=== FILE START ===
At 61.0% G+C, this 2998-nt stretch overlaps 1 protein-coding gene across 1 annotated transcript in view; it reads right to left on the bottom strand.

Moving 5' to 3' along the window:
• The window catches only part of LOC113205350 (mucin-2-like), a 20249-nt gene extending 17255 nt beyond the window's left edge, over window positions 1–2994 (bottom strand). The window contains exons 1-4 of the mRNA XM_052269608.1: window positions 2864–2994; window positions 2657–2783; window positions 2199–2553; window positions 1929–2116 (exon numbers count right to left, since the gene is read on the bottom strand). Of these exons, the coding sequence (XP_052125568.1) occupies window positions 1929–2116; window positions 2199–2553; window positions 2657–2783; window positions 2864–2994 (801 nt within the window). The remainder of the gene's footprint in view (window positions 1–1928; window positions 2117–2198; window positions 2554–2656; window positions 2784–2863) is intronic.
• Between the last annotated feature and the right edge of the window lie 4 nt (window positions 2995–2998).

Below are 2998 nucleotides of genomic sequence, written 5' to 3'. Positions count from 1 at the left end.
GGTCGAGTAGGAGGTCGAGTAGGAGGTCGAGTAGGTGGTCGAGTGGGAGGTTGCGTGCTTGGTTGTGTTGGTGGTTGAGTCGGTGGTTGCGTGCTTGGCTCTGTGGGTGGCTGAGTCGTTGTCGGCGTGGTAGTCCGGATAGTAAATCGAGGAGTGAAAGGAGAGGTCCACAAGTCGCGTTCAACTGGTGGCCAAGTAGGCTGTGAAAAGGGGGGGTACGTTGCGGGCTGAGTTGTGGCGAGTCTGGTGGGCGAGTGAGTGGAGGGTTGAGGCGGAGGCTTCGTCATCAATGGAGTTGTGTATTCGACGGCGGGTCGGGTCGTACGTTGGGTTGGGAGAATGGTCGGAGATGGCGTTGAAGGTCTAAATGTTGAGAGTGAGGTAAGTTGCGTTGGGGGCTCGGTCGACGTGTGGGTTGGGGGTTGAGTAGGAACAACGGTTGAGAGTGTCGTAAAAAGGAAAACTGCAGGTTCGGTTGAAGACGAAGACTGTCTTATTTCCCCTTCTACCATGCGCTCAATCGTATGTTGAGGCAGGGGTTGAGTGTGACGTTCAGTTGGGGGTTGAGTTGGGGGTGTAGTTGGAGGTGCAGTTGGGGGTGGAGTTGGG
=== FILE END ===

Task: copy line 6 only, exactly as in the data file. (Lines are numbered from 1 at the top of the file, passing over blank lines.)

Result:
GGTCGAGTAGGAGGTCGAGTAGGAGGTCGAGTAGGTGGTCGAGTGGGAGGTTGCGTGCTTGGTTGTGTTGGTGGTTGAGTCGGTGGTTGCGTGCTTGGCTCTGTGGGTGGCTGAGTCGTTGTCGGCGTGGTAGTCCGGATAGTAAATCGAGGAGTGAAAGGAGAGGTCCACAAGTCGCGTTCAACTGGTGGCCAAGTAGGCTGTGAAAAGGGGGGGTACGTTGCGGGCTGAGTTGTGGCGAGTCTGGTGGGCGAGTGAGTGGAGGGTTGAGGCGGAGGCTTCGTCATCAATGGAGTTGTGTATTCGACGGCGGGTCGGGTCGTACGTTGGGTTGGGAGAATGGTCGGAGATGGCGTTGAAGGTCTAAATGTTGAGAGTGAGGTAAGTTGCGTTGGGGGCTCGGTCGACGTGTGGGTTGGGGGTTGAGTAGGAACAACGGTTGAGAGTGTCGTAAAAAGGAAAACTGCAGGTTCGGTTGAAGACGAAGACTGTCTTATTTCCCCTTCTACCATGCGCTCAATCGTATGTTGAGGCAGGGGTTGAGTGTGACGTTCAGTTGGGGGTTGAGTTGGGGGTGTAGTTGGAGGTGCAGTTGGGGGTGGAGTTGGG